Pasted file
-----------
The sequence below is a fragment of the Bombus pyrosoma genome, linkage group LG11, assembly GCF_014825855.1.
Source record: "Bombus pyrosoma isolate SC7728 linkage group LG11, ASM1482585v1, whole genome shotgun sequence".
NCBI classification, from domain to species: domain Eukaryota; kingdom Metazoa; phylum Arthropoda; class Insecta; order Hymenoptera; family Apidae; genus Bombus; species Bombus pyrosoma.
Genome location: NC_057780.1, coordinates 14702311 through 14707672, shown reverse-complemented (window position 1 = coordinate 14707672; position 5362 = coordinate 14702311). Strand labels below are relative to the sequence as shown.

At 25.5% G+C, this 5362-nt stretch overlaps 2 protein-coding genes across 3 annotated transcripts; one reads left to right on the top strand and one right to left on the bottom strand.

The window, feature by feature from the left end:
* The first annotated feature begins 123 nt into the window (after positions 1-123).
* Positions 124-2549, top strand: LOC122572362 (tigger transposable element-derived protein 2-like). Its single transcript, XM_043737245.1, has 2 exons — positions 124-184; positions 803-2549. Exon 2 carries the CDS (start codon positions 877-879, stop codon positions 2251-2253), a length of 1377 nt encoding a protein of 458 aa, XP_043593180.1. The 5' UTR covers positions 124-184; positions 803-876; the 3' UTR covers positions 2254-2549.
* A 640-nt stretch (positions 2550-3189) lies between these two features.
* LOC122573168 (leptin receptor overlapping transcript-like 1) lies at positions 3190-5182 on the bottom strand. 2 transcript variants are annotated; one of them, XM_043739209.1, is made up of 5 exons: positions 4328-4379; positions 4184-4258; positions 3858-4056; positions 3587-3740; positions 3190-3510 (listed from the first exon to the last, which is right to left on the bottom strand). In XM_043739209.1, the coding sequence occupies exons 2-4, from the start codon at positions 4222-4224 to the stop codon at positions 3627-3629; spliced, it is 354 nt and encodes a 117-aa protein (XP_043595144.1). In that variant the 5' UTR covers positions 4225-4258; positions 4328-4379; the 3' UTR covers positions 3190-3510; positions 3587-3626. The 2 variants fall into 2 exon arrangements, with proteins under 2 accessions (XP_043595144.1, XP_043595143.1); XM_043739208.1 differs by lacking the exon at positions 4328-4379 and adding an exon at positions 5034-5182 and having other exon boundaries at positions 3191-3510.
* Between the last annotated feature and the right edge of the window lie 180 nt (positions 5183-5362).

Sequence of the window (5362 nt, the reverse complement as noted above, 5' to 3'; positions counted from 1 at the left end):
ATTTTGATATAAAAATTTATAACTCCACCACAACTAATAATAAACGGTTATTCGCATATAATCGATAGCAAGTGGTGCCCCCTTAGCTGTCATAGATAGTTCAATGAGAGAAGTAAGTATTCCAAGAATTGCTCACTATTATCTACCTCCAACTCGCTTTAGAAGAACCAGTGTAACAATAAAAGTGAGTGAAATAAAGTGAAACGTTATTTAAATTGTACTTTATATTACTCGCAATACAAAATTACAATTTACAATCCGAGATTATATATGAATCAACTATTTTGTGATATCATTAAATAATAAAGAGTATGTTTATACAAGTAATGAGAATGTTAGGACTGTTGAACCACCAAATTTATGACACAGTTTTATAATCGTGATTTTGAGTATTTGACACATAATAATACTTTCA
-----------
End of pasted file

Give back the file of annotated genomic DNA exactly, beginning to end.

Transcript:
The sequence below is a fragment of the Bombus pyrosoma genome, linkage group LG11, assembly GCF_014825855.1.
Source record: "Bombus pyrosoma isolate SC7728 linkage group LG11, ASM1482585v1, whole genome shotgun sequence".
NCBI classification, from domain to species: domain Eukaryota; kingdom Metazoa; phylum Arthropoda; class Insecta; order Hymenoptera; family Apidae; genus Bombus; species Bombus pyrosoma.
Genome location: NC_057780.1, coordinates 14702311 through 14707672, shown reverse-complemented (window position 1 = coordinate 14707672; position 5362 = coordinate 14702311). Strand labels below are relative to the sequence as shown.

At 25.5% G+C, this 5362-nt stretch overlaps 2 protein-coding genes across 3 annotated transcripts; one reads left to right on the top strand and one right to left on the bottom strand.

The window, feature by feature from the left end:
* The first annotated feature begins 123 nt into the window (after positions 1-123).
* Positions 124-2549, top strand: LOC122572362 (tigger transposable element-derived protein 2-like). Its single transcript, XM_043737245.1, has 2 exons — positions 124-184; positions 803-2549. Exon 2 carries the CDS (start codon positions 877-879, stop codon positions 2251-2253), a length of 1377 nt encoding a protein of 458 aa, XP_043593180.1. The 5' UTR covers positions 124-184; positions 803-876; the 3' UTR covers positions 2254-2549.
* A 640-nt stretch (positions 2550-3189) lies between these two features.
* LOC122573168 (leptin receptor overlapping transcript-like 1) lies at positions 3190-5182 on the bottom strand. 2 transcript variants are annotated; one of them, XM_043739209.1, is made up of 5 exons: positions 4328-4379; positions 4184-4258; positions 3858-4056; positions 3587-3740; positions 3190-3510 (listed from the first exon to the last, which is right to left on the bottom strand). In XM_043739209.1, the coding sequence occupies exons 2-4, from the start codon at positions 4222-4224 to the stop codon at positions 3627-3629; spliced, it is 354 nt and encodes a 117-aa protein (XP_043595144.1). In that variant the 5' UTR covers positions 4225-4258; positions 4328-4379; the 3' UTR covers positions 3190-3510; positions 3587-3626. The 2 variants fall into 2 exon arrangements, with proteins under 2 accessions (XP_043595144.1, XP_043595143.1); XM_043739208.1 differs by lacking the exon at positions 4328-4379 and adding an exon at positions 5034-5182 and having other exon boundaries at positions 3191-3510.
* Between the last annotated feature and the right edge of the window lie 180 nt (positions 5183-5362).

Sequence of the window (5362 nt, the reverse complement as noted above, 5' to 3'; positions counted from 1 at the left end):
ATTTTGATATAAAAATTTATAACTCCACCACAACTAATAATAAACGGTTATTCGCATATAATCGATAGCAAGTGGTGCCCCCTTAGCTGTCATAGATAGTTCAATGAGAGAAGTAAGTATTCCAAGAATTGCTCACTATTATCTACCTCCAACTCGCTTTAGAAGAACCAGTGTAACAATAAAAGTGAGTGAAATAAAGTGAAACGTTATTTAAATTGTACTTTATATTACTCGCAATACAAAATTACAATTTACAATCCGAGATTATATATGAATCAACTATTTTGTGATATCATTAAATAATAAAGAGTATGTTTATACAAGTAATGAGAATGTTAGGACTGTTGAACCACCAAATTTATGACACAGTTTTATAATCGTGATTTTGAGTATTTGACACATAATAATACTTTCA